A senior police officer who took charge on one of the bombed 7/7 trains today told an inquest he never had a formal debrief following Britain's worst terror atrocity.
Former Inspector David Mugridge said it fell to him to make the "very hard decision" to declare the piles of dead bodies a "crime scene".
But despite his role, he was only ever required to fill in a "sheet" on the evening after the disasters.
"I have never, ever been debriefed on this operation, not by the Metropolitan Police or anyone else," he said.
"I was quite surprised about this. I would perhaps consider myself, because I had done it, to be the expert the Met had for dealing in that sort of situation."
Mr Mugridge told the inquest how on arrival, he forced himself to ignore the injured passengers emerging from the tunnel and move swiftly towards the stricken carriage.
"I had to steal my heart to walk past those who were walking wounded, to get to the scene, to ascertain what had gone on, on the scene and take command of the scene," he said.
Once there, the retired officer found himself facing a sea of bodies. The living and the dead were "intermingled" and passengers could be heard "moaning and groaning", he said.
"I then made I suppose my only decision of the day," he added.
"It was quite an easy deacon in some ways, and a very hard decision in others."
"Which was?" he was asked, by Hugo Keith QC, counsel to the inquests.
"To rescue the living and the rest unfortunately would be a crime scene," he replied.
Teenage suicide bomber Jermaine Lindsay killed himself and 26 others when he detonated his homemade rucksack device on a Piccadilly Line train between King's Cross and Russell Square stations.
The blast, at 8.50am on July 7 2005, was the deadliest of the four attacks on London's public transport network that day.
The inquest of the 52 victims heard Mr Mugridge, a former member of the Royal Navy, was blown up during the Falklands War.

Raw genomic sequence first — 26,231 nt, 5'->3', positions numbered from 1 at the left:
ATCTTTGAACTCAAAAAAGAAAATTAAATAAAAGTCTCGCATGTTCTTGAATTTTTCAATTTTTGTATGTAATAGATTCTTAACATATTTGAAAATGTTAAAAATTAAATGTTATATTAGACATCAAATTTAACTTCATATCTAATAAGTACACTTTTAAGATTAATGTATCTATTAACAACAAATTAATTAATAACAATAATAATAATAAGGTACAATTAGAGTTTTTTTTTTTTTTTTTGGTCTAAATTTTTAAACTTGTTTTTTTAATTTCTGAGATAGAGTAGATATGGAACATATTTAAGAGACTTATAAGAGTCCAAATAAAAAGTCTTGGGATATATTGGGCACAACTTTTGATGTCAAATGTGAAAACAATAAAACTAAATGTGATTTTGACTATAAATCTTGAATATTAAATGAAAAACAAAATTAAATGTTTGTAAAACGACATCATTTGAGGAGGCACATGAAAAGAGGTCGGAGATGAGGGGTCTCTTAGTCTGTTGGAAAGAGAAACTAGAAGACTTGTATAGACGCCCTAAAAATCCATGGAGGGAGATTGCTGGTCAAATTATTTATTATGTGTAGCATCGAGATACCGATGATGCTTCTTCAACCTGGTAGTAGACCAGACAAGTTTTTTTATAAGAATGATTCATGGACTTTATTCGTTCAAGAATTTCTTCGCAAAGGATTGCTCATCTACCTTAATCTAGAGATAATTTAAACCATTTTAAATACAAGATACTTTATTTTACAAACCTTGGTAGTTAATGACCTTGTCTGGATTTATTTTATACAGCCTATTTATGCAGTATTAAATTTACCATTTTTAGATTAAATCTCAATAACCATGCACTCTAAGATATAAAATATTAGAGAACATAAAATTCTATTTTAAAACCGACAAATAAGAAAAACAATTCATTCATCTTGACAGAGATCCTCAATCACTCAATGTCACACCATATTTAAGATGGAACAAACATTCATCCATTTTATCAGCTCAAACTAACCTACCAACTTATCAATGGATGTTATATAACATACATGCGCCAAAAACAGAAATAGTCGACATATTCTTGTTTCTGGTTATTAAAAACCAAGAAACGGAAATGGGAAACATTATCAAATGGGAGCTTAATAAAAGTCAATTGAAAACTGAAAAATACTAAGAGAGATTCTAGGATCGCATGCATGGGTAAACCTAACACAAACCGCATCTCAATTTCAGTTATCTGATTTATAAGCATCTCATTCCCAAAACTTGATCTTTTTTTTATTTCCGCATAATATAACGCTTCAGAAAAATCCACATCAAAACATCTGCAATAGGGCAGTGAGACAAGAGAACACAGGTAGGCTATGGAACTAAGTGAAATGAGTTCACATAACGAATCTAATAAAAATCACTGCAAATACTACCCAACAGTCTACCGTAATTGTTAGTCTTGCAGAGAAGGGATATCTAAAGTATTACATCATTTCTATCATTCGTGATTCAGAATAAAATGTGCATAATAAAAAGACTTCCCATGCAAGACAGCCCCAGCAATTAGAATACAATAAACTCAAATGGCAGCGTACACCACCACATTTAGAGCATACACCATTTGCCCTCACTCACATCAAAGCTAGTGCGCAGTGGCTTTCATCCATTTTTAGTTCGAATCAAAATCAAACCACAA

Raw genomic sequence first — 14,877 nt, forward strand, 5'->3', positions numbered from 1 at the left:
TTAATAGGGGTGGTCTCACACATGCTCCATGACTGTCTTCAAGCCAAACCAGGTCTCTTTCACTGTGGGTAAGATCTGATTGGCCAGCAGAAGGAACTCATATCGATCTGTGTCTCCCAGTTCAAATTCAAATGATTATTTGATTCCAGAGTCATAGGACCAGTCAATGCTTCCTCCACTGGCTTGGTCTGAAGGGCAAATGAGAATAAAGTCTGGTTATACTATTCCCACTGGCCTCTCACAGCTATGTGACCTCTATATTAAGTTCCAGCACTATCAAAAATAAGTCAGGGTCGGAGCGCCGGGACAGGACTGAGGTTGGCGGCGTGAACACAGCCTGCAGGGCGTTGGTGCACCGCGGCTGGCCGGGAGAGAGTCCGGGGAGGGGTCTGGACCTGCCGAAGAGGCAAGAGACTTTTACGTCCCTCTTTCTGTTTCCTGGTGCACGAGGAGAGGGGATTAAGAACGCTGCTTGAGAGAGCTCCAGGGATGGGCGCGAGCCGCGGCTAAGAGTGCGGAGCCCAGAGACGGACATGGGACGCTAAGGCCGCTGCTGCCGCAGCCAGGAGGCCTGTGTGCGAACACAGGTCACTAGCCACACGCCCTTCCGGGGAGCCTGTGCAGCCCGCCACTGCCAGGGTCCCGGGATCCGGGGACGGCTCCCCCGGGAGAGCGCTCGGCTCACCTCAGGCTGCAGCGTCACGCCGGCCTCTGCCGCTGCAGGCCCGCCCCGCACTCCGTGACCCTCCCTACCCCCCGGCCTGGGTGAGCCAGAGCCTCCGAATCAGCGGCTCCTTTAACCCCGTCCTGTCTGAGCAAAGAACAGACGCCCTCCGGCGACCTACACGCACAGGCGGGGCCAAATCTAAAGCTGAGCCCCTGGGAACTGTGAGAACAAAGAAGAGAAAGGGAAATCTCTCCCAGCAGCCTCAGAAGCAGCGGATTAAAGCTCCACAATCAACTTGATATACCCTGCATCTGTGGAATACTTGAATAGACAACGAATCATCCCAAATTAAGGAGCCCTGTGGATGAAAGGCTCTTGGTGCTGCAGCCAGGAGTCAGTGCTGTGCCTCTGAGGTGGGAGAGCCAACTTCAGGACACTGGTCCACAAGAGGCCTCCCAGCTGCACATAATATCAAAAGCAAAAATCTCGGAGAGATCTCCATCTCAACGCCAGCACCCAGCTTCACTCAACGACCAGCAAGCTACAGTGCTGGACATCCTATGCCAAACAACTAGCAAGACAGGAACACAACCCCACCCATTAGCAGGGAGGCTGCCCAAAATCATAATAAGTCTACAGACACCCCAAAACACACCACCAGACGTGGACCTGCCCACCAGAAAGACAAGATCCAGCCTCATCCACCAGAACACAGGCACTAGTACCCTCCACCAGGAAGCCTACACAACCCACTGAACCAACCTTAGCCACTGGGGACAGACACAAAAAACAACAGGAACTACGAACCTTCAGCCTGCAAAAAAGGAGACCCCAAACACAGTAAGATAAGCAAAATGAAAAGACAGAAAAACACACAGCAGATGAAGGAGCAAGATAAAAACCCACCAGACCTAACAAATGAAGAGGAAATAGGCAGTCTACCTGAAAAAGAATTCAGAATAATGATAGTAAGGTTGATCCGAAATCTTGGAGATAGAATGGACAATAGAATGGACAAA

It was this experience which led him to conclude there had been a bomb on the carriage.
During his time on the stricken train, he dispatched "runners" to relay messages to the surface and collect a "wish list" of supplies, including first aid kits and a field telephone to improve communications.
The inquest at the Royal Courts of Justice, in central London, was told how he later joined colleagues at the nearby Renaissance Hotel where he filled out a sheet in relation to the King's Cross blast. He was given no other formal debrief.
The inquest heard how the officer feared further explosives on the Tube but refused to voice his concerns.
He told the inquest this was to ensure others "could concentrate on the job in hand" rather than "worry about their own safety".
"I made a conscious decision that we were going to rescue the living," he said.
"If there was a secondary device there, well, then there was a secondary device and we would keep our fingers crossed."
Mr Mugridge, who became emotional as he left the court, also spoke of the difficulties faced by the emergency services who struggled in dire conditions to remove casualties from the train, often carrying them awkwardly on stretchers, all the way up to ground level.
The Sutton police inspector was later awarded an MBE for his efforts that day, the inquest heard.
The coroner, Lady Justice Hallet, heard further evidence about the final moments of victim and mother-of-two Susan Levy, 53.
Mrs Levy, who worked as a legal secretary in the City, was discovered with "very severe lacerations" to her legs and was struggling to breathe, the inquest was told.
But though medics battled to save her, Mrs Levy, from Newgate Street, near Cuffley, Hertfordshire, was later pronounced dead at the Royal London Hospital.
Asked if a tourniquet applied to limbs at the scene could possibly have saved her life, Dr Alistair Mulcahy replied simply: "Yes."
The consultant anaesthetist at the Royal London Hospital had been working as a volunteer doctor for the British Association for Immediate Care on the morning of July 7.
His work at the time - assisting the London Ambulance Service in major incidents - was unpaid and staff sometimes bought their own supplies, the hearing was told.
Thanking him for his efforts, the coroner concluded: "We are all enormously grateful to you and your colleagues who volunteered your services and by the sounds of it, sometimes even had to pay for your own equipment.
"Thank you for everything that you did to try to save Mrs Levy."
Suicide bombers Mohammed Sidique Khan, 30, Shehzad Tanweer, 22, Hasib Hussain, 18, and Jermaine Lindsay, 19, killed themselves and 52 others when they launched attacks on three Tube trains and a bus.
More than 700 people were also injured in the atrocity.Reuse content